So what are we to do? We need to find a way out of the impasse – a way that first and foremost benefits our clients, whether airlines or armed forces.

That is to say: We should cooperate so we can compete. We need to create a level playing field. American industry is strong – European industry is strong. So we should really have all the confidence to leave it up to the market.

Certainly you have been following the latest developments in Europe: The European Union is making significant steps towards a unified defense market.

European politicians have understood that if Europe is to play a more influential role in the world, this will need to be underscored by capabilities – and therefore needs to be underscored by sovereign technologies.

After the establishment of the European Defence Agency and the EU Green Paper on the future European Defence Equipment Market, I am confident that we will see the fragmentation decrease and the number of joint research and procurement projects increase.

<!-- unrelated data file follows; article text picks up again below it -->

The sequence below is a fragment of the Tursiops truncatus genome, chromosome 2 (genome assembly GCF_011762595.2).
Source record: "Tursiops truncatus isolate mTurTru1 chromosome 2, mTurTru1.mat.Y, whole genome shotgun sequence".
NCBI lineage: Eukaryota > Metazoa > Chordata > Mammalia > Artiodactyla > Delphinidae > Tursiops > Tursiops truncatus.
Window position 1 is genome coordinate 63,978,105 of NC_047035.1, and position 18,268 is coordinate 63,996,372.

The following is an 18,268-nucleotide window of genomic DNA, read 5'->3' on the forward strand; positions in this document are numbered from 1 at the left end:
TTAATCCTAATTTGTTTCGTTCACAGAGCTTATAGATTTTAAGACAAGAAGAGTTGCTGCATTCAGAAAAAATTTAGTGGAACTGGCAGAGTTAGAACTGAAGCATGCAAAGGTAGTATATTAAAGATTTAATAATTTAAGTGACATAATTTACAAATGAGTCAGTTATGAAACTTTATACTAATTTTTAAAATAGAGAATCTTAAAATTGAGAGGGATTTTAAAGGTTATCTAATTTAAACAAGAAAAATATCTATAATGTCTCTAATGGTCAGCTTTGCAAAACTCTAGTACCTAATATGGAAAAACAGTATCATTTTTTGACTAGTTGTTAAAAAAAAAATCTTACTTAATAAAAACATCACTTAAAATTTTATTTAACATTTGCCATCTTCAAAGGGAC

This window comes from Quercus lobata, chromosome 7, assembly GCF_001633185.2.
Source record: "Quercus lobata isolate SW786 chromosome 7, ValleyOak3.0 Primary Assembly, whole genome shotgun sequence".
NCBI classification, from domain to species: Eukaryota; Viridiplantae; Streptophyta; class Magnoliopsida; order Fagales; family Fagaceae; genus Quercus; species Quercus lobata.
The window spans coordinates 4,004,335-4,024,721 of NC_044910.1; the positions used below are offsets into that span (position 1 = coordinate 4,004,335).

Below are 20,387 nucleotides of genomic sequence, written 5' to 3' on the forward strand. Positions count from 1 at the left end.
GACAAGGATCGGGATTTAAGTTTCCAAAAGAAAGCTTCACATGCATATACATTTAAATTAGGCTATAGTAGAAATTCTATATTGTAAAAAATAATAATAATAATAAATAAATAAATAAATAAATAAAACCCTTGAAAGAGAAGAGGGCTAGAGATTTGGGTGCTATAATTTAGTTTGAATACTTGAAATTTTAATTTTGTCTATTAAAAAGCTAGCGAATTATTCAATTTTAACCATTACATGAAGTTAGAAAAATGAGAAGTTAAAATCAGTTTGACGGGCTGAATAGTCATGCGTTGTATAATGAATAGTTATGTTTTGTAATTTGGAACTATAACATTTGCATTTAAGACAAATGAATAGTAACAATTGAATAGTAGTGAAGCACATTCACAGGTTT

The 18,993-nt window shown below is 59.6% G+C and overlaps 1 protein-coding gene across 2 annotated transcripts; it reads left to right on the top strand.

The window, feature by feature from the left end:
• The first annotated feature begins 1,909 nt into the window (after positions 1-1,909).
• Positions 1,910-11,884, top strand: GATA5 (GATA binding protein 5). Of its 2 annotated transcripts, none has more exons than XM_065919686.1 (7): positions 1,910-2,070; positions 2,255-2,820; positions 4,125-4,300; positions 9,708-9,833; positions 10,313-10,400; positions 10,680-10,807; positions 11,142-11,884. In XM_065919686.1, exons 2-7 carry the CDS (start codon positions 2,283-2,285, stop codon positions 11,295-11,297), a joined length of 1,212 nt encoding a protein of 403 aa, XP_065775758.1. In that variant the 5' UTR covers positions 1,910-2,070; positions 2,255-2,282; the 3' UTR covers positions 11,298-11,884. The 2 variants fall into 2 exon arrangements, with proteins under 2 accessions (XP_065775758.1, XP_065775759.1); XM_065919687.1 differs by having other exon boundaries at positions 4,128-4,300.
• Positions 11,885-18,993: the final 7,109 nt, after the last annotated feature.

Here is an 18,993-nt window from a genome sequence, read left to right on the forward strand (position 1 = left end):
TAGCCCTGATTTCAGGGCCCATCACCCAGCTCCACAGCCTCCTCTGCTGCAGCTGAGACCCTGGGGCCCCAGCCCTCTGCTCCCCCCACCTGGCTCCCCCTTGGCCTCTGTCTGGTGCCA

In other words – Europe will become a much more attractive market. And a more competitive one, for U.S. as well as European firms.

So there are and will be plenty of opportunities for US companies to team up with European partners in one case and compete with them in another – if we manage to establish similar market access rules on both sides of the Atlantic.

Already, we cooperate with Lockheed Martin on MEADS – the landmark air defense project; however, at the same time, we compete with them for projects like Paradigm secure communications satellites or the German frigate program.

We may team with a major US partner – like Northrop Grumman or Lockheed Martin– and compete for a tanker aircraft deal with the US Air Force – yet do everything we can together with Boeing to increase air traffic security and enhance air traffic management.

Summing up, I am absolutely convinced that both the Unites States and Europe should – in the best interest of security and prosperity – commit themselves to open markets and free competition.

I am sure this will best serve the most essential interests we have: increasing security and prosperity in both Europe and the U.S.

-ends-